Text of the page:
Poor soils can describe several conditions. They can be hard, compacted, clay, very sandy, dead, and poor in nutrients, salty or chalk, stony, with very high or low pH. You can find only one of these soil problems or a combination of them. In most cases, these soil conditions only become apparent when you start digging holes for new plants or even after planting, and do not work well.
Poor soil can limit the absorption of water and nutrients by plants and prevent root growth, which can lead to yellowing, wilting, drying out, and even dying. Fortunately, poor soils can be improved with air conditioning. What are soil conditioners? This article answers this question and explains how to use soil conditioner in your garden.
What is Soil Conditioner?
The soil conditioner is all that is mixed with your soil to improve its structure. It can be manure, compost, peat moss, leaf mold, sawdust, straw, chalk, or limestone. Conditioners can be organic or artificial.
Fertilizers are not considered soil adaptations because they do not change the soil structure. They only add nutrients.
The objective of the conditioner is to bring the soil closer to a mixture composed of 50% organic or inorganic matter, 25% air, and 25% water. This is the ideal combination to make most plants happy.
The compounds can be organic or inorganic, or a combination of synthetic and natural materials. Here are some of the ingredients of organic soil conditioners:
- Animal manure
- Cover of crop residues
- Sewage sludge
- Pine bark
- Peat moss
They may be common components of inorganic soil conditioners:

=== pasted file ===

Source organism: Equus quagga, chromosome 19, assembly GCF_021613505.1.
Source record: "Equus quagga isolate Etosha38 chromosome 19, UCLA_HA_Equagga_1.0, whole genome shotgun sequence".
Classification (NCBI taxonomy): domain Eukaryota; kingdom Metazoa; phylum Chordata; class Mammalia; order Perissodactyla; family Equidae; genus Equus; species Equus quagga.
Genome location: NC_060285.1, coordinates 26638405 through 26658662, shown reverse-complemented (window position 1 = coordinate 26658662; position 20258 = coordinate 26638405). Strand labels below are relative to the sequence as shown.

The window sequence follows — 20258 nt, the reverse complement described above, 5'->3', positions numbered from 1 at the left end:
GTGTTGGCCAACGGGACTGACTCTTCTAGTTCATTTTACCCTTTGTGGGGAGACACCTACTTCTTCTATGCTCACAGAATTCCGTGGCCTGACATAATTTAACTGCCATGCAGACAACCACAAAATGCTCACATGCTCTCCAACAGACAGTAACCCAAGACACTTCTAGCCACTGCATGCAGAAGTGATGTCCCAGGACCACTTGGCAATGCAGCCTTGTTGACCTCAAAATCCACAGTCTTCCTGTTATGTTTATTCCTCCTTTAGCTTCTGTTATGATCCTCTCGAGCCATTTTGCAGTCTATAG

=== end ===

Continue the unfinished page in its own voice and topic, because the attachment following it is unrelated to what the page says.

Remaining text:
- Pulverized limestone
Why Condition Your Soil?
In simple terms, inferior soil is usually any soil in which your plants do not do well. Poor soil can limit water and nutrient consumption, causing plants to yellow and not produce.
Bad soil can also be compacted, which prevents good root growth and nutrient uptake. Your soil may be too sandy or lacking in organic matter, which can lead to undernourishment of plants.
Soil conditioners solve these problems by adapting the structure of your soil. With the right material, you can improve aeration and water retention and adjust the pH.
How to Use Soil Conditioner in Gardens
You may wonder what the difference is between a soil conditioner and a fertilizer. After all, fertilizers also provide nutrients.
While it is true that fertilizers can provide nutrients to soil and plants, in clay, compacted, or hard soils these nutrients can be blocked and inaccessible to plants. Fertilizer does not change the soil structure, so it can help to treat symptoms in poor soils, but it can also be a complete waste of money if plants cannot use the added nutrients. It is best to change the soil first and then start fertilizing.
Before you use a soil conditioner in your garden, it is a good idea to do a soil test to see what conditions you are trying to improve. Different soil conditioners do different things for different soil types.
Organic changes improve soil structure, drainage, water retention, nutrient supply, and nutrition, but some organic changes may have high nitrogen content or use it in large quantities.
Garden coatings specifically dissolve and improve water and air exchange in clay and sodium-rich soils and add calcium. Lime lotions add calcium and magnesium, but also correct strongly acidic soils. Glauconite or “green sand” adds potassium and magnesium to the soil.
Soil conditioners offer many benefits for your garden soil and the plants that grow in it. They loosen the soil; promote aeration and the penetration of water and nutrients. They are generally organic, adding nutrients to the soil and stimulating the development of beneficial organisms such as earthworms. Soil conditioners also facilitate soil cultivation by preventing soil clumping. Replace air conditioners every year to keep your garden healthy.